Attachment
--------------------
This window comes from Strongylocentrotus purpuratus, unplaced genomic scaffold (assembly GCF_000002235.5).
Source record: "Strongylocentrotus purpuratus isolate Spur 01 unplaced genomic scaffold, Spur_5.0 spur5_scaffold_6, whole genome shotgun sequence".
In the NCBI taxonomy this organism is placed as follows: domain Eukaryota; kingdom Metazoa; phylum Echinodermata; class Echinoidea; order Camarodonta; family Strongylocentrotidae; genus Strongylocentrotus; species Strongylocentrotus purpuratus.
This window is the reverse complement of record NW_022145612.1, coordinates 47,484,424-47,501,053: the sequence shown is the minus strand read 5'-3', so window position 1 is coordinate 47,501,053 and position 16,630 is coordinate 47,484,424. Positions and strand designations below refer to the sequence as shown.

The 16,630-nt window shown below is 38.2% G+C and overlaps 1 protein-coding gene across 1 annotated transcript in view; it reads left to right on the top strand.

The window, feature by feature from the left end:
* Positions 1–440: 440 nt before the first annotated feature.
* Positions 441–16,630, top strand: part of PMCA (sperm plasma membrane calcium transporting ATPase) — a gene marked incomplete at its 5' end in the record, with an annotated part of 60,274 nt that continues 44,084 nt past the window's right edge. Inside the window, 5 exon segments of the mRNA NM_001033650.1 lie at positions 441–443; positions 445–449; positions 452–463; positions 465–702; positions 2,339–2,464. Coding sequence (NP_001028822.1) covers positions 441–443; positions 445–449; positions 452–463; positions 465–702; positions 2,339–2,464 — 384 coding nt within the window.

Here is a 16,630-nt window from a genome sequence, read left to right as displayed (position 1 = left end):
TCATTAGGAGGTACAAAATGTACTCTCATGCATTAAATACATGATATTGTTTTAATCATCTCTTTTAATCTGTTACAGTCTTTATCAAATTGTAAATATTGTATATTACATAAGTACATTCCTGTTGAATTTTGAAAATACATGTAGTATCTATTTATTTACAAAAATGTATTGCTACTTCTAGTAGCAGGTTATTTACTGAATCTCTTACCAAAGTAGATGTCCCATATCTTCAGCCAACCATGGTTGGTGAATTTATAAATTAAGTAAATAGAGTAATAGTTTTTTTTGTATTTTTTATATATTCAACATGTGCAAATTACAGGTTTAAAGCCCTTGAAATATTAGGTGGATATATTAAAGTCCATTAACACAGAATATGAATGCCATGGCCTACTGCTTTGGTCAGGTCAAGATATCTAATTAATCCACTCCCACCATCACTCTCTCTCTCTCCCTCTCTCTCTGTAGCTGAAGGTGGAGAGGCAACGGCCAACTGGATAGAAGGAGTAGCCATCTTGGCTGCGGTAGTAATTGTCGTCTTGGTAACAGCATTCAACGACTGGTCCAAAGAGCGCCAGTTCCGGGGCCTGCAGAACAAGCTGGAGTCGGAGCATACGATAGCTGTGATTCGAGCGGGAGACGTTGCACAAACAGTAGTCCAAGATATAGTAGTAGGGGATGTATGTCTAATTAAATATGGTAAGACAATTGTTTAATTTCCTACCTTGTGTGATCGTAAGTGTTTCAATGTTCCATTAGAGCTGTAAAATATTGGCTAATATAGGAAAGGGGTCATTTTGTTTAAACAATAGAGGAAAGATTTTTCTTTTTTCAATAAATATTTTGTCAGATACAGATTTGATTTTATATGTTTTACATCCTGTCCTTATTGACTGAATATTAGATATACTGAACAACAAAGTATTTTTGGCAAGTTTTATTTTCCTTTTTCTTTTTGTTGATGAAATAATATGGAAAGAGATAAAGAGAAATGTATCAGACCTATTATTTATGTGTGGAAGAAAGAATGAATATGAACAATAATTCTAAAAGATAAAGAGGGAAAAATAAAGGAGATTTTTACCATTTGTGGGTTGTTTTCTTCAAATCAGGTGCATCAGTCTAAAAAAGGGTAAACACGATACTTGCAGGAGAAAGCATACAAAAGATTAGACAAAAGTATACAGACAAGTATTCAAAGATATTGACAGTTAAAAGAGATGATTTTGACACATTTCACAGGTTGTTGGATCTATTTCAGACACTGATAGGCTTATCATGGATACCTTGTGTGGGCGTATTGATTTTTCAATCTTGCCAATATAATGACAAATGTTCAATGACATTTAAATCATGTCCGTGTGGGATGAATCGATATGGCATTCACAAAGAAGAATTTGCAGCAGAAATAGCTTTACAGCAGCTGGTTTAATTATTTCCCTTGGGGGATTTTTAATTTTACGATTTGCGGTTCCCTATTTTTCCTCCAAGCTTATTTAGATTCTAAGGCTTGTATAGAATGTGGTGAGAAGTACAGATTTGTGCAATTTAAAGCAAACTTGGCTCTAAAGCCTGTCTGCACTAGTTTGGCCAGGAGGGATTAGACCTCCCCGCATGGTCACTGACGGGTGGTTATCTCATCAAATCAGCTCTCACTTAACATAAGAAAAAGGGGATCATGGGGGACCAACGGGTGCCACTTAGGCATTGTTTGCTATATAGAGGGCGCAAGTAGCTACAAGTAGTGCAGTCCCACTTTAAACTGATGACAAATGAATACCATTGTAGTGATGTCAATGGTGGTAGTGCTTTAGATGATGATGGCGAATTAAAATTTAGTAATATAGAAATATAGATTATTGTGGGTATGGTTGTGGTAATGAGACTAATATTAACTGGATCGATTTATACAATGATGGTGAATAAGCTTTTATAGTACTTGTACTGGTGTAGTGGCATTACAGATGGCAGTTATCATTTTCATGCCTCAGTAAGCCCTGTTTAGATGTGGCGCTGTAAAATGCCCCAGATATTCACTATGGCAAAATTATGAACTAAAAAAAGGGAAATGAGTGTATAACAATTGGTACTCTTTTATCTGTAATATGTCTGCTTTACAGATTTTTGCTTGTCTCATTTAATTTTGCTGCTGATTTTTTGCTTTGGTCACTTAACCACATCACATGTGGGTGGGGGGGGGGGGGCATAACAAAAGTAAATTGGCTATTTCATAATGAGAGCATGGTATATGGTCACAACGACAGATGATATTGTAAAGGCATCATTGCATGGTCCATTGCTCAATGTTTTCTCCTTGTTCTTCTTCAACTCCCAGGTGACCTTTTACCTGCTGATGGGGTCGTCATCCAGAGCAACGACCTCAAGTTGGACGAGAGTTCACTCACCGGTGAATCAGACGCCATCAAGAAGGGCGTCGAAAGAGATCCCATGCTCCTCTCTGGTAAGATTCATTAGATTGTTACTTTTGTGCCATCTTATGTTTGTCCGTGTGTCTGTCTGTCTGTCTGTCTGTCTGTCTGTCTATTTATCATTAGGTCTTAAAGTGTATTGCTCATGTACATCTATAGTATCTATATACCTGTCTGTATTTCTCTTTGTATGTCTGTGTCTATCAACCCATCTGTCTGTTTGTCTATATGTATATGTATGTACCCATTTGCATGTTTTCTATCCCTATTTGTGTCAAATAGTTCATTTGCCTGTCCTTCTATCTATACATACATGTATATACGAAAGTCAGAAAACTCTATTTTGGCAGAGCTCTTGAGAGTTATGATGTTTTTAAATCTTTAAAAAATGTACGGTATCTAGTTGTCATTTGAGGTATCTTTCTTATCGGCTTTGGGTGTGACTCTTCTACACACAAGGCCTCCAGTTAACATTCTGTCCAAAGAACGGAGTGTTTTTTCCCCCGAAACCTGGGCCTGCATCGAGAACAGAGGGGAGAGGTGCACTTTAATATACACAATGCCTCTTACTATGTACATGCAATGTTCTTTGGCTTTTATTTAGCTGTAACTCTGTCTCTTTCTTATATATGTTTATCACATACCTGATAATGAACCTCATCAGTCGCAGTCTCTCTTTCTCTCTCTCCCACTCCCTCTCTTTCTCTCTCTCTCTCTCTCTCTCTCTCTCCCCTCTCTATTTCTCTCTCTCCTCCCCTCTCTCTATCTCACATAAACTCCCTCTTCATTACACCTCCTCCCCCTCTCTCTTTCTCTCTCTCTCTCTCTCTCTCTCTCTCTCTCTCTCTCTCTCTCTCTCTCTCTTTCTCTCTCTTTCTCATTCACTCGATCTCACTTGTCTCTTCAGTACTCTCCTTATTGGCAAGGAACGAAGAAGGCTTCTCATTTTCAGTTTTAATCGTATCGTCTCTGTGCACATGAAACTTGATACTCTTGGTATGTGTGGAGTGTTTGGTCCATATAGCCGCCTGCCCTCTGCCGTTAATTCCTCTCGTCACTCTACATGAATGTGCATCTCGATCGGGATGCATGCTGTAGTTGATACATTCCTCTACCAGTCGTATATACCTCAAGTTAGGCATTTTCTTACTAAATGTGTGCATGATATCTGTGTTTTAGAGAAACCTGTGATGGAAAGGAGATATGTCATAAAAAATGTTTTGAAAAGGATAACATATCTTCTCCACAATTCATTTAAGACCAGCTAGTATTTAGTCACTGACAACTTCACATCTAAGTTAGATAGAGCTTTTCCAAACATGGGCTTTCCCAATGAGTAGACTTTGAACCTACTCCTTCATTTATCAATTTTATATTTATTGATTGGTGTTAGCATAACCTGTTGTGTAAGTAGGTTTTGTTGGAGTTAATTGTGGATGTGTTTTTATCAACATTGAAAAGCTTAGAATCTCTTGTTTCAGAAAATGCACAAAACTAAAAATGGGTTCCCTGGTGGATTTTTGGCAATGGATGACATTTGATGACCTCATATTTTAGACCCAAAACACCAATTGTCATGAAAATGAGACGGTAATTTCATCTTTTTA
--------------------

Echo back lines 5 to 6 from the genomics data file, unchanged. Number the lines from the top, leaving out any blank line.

The 16,630-nt window shown below is 38.2% G+C and overlaps 1 protein-coding gene across 1 annotated transcript in view; it reads left to right on the top strand.

The window, feature by feature from the left end: